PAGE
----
No Military Court Martial for Christians — what will @toddstarnes do now?

These are accurate statements quoted within a proper context without hyperbolic rhetoric:

Members of the military are free to share their faith as long as they don’t harrass others, the Department of Defense said in a statement today.

A Pentagon ban on proselytzing had caused an uproar in social media this week. Conservative activists claimed that service members could face court martial for talking about Jesus.

via Military says no court martials for sharing faith | The Tennessean |

Or, in other words, things you’ll never see on Fox News.

Among the other things Starnes will do is to suggest that he and other conversabloggers have somehow coerced the Government into this admission. A lot of word-play here on their part, but that is what they do. I’m sure they’ll get Tony Perkins on the air in some form to suggest this may be a rouse or that we have to keep our guard up.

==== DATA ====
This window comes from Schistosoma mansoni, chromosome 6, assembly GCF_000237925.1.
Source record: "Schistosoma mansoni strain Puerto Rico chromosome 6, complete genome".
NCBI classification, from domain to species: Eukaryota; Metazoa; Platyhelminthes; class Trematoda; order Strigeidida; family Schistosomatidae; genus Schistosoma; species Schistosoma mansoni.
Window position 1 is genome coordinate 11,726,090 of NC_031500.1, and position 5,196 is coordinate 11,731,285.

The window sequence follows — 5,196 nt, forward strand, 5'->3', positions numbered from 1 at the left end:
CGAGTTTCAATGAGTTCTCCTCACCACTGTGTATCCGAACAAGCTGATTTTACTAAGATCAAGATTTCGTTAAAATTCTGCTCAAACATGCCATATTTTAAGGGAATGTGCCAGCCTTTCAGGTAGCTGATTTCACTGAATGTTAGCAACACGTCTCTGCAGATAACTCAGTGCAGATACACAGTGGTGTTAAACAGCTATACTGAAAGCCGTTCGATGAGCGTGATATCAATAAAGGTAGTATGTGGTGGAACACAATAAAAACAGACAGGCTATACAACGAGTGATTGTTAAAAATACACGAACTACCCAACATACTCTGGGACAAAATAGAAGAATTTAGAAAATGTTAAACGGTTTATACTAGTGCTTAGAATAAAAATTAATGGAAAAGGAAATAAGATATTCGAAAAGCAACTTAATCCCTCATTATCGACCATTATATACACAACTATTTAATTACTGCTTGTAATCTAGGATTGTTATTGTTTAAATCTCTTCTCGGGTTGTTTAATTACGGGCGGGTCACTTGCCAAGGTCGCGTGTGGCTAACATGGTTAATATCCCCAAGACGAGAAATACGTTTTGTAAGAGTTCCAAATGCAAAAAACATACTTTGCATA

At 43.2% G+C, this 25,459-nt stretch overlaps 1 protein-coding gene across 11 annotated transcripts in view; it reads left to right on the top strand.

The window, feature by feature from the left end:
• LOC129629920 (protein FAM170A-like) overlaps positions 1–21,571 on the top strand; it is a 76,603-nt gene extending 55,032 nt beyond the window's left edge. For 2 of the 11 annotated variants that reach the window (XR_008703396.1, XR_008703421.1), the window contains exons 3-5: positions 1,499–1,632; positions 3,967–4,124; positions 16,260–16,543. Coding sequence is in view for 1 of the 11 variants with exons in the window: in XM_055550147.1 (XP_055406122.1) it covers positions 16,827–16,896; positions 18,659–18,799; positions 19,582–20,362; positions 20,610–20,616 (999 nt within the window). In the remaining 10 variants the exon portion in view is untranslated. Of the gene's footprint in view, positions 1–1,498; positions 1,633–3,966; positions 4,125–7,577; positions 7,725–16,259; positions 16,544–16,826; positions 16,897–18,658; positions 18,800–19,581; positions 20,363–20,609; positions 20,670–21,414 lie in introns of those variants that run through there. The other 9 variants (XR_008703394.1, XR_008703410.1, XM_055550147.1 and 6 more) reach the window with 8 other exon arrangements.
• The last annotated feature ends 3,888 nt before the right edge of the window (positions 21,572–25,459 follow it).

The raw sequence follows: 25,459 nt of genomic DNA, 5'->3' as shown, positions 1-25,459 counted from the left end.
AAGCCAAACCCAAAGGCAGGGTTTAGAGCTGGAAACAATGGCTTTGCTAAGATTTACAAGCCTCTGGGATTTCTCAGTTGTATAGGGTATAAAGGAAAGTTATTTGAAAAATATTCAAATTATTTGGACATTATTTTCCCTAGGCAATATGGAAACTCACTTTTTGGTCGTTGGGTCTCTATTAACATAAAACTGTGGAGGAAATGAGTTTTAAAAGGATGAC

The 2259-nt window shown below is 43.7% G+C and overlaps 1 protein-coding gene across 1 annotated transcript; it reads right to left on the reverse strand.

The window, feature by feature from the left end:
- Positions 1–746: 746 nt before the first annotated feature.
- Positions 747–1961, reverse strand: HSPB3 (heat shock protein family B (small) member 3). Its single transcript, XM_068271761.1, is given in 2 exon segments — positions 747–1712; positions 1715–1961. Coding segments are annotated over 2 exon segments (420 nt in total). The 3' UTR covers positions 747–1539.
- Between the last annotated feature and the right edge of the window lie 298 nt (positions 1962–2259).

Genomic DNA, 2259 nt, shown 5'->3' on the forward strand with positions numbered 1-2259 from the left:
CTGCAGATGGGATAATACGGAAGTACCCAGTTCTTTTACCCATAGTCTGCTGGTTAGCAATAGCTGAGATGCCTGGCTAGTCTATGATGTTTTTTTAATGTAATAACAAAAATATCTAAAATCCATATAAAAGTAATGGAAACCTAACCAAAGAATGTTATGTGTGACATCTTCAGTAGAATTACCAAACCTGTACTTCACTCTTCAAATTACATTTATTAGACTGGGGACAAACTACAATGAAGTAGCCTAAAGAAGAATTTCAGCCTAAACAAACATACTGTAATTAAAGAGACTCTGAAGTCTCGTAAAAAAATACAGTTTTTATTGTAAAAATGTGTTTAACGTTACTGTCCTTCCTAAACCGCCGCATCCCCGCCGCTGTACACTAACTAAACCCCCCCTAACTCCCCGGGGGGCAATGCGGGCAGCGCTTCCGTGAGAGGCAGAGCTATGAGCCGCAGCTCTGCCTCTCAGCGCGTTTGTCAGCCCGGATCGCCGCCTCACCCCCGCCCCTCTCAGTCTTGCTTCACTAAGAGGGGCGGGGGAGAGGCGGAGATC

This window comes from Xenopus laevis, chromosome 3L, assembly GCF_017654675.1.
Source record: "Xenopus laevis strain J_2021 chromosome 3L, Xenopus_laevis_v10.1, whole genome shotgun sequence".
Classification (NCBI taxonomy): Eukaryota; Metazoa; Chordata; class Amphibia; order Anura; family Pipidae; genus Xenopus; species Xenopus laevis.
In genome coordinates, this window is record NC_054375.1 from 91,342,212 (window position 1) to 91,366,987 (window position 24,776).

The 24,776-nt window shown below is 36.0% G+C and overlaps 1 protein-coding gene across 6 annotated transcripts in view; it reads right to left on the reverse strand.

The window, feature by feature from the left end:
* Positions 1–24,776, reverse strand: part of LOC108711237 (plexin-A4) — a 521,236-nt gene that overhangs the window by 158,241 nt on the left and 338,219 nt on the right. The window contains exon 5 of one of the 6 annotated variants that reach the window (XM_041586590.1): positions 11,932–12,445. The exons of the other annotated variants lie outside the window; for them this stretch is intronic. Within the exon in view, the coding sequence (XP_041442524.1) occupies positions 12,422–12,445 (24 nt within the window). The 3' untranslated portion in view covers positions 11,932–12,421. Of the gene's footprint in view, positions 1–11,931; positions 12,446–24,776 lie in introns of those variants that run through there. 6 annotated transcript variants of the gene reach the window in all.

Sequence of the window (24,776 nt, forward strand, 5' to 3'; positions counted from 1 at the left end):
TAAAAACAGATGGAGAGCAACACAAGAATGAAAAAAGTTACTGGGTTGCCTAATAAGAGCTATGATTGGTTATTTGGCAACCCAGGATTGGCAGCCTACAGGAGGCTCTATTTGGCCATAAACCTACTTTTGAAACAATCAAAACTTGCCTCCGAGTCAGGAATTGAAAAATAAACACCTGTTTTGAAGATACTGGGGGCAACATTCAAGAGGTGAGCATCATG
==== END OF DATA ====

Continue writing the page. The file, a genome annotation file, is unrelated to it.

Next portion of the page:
One thing I failed to mention in my post about this yesterday – when you join the military, you give up many basic rights and civil liberties, such as speech, association, and others. It’s part of the role you play, I guess.


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Joel L. Watts
Joel L. Watts holds a Masters of Arts from United Theological Seminary with a focus in literary and rhetorical criticism of the New Testament. He is currently a Ph.D. student at the University of the Free State, analyzing Paul’s model of atonement in Galatians. He is the author of Mimetic Criticism of the Gospel of Mark: Introduction and Commentary (Wipf and Stock, 2013), a co-editor and contributor to From Fear to Faith: Stories of Hitting Spiritual Walls (Energion, 2013), and Praying in God's Theater, Meditations on the Book of Revelation (Wipf and Stock, 2014).

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